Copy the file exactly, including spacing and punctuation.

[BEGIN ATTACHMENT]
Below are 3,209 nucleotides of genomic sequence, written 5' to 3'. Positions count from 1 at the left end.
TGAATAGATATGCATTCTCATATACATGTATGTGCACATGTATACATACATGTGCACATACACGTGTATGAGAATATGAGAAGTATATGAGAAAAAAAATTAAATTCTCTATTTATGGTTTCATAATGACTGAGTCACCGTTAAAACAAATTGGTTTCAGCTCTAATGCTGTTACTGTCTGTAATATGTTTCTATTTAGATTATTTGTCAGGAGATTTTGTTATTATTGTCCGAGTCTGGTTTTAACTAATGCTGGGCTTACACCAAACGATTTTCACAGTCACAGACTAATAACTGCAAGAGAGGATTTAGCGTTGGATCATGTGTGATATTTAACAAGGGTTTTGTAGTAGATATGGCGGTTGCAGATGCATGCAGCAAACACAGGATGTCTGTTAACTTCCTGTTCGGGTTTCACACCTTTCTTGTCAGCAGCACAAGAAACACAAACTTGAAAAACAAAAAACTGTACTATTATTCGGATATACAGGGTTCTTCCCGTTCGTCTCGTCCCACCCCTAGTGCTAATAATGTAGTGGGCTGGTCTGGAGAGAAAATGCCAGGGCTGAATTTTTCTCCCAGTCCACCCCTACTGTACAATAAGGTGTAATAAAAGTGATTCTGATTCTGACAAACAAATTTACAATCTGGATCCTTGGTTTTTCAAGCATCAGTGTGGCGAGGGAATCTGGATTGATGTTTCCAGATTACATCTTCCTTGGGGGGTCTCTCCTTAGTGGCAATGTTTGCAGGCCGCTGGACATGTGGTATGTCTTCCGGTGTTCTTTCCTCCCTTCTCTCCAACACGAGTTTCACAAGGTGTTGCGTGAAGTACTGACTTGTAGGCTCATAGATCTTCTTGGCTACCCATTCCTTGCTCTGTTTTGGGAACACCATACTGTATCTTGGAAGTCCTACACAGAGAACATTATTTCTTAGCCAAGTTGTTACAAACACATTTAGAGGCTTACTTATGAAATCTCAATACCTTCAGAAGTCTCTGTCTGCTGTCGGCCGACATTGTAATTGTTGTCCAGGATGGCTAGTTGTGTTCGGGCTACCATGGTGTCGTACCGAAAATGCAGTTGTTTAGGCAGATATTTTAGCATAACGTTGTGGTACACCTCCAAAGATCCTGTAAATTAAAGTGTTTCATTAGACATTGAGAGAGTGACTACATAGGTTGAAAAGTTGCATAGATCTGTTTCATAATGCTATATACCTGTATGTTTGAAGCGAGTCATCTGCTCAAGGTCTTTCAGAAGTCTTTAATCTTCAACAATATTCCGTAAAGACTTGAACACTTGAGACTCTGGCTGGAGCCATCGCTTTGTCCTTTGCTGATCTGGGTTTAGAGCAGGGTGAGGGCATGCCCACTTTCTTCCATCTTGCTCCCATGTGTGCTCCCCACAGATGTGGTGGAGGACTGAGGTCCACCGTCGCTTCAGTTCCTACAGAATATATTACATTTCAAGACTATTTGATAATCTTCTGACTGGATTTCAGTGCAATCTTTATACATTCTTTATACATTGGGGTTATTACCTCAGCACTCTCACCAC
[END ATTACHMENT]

Below are 3,209 nucleotides of genomic sequence, written 5' to 3'. Positions count from 1 at the left end.
TGAATAGATATGCATTCTCATATACATGTATGTGCACATGTATACATACATGTGCACATACACGTGTATGAGAATATGAGAAGTATATGAGAAAAAAAATTAAATTCTCTATTTATGGTTTCATAATGACTGAGTCACCGTTAAAACAAATTGGTTTCAGCTCTAATGCTGTTACTGTCTGTAATATGTTTCTATTTAGATTATTTGTCAGGAGATTTTGTTATTATTGTCCGAGTCTGGTTTTAACTAATGCTGGGCTTACACCAAACGATTTTCACAGTCACAGACTAATAACTGCAAGAGAGGATTTAGCGTTGGATCATGTGTGATATTTAACAAGGGTTTTGTAGTAGATATGGCGGTTGCAGATGCATGCAGCAAACACAGGATGTCTGTTAACTTCCTGTTCGGGTTTCACACCTTTCTTGTCAGCAGCACAAGAAACACAAACTTGAAAAACAAAAAACTGTACTATTATTCGGATATACAGGGTTCTTCCCGTTCGTCTCGTCCCACCCCTAGTGCTAATAATGTAGTGGGCTGGTCTGGAGAGAAAATGCCAGGGCTGAATTTTTCTCCCAGTCCACCCCTACTGTACAATAAGGTGTAATAAAAGTGATTCTGATTCTGACAAACAAATTTACAATCTGGATCCTTGGTTTTTCAAGCATCAGTGTGGCGAGGGAATCTGGATTGATGTTTCCAGATTACATCTTCCTTGGGGGGTCTCTCCTTAGTGGCAATGTTTGCAGGCCGCTGGACATGTGGTATGTCTTCCGGTGTTCTTTCCTCCCTTCTCTCCAACACGAGTTTCACAAGGTGTTGCGTGAAGTACTGACTTGTAGGCTCATAGATCTTCTTGGCTACCCATTCCTTGCTCTGTTTTGGGAACACCATACTGTATCTTGGAAGTCCTACACAGAGAACATTATTTCTTAGCCAAGTTGTTACAAACACATTTAGAGGCTTACTTATGAAATCTCAATACCTTCAGAAGTCTCTGTCTGCTGTCGGCCGACATTGTAATTGTTGTCCAGGATGGCTAGTTGTGTTCGGGCTACCATGGTGTCGTACCGAAAATGCAGTTGTTTAGGCAGATATTTTAGCATAACGTTGTGGTACACCTCCAAAGATCCTGTAAATTAAAGTGTTTCATTAGACATTGAGAGAGTGACTACATAGGTTGAAAAGTTGCATAGATCTGTTTCATAATGCTATATACCTGTATGTTTGAAGCGAGTCATCTGCTCAAGGTCTTTCAGAAGTCTTTAATCTTCAACAATATTCCGTAAAGACTTGAACACTTGAGACTCTGGCTGGAGCCATCGCTTTGTCCTTTGCTGATCTGGGTTTAGAGCAGGGTGAGGGCATGCCCACTTTCTTCCATCTTGCTCCCATGTGTGCTCCCCACAGATGTGGTGGAGGACTGAGGTCCACCGTCGCTTCAGTTCCTACAGAATATATTACATTTCAAGACTATTTGATAATCTTCTGACTGGATTTCAGTGCAATCTTTATACATTCTTTATACATTGGGGTTATTACCTCAGCACTCTCACCAC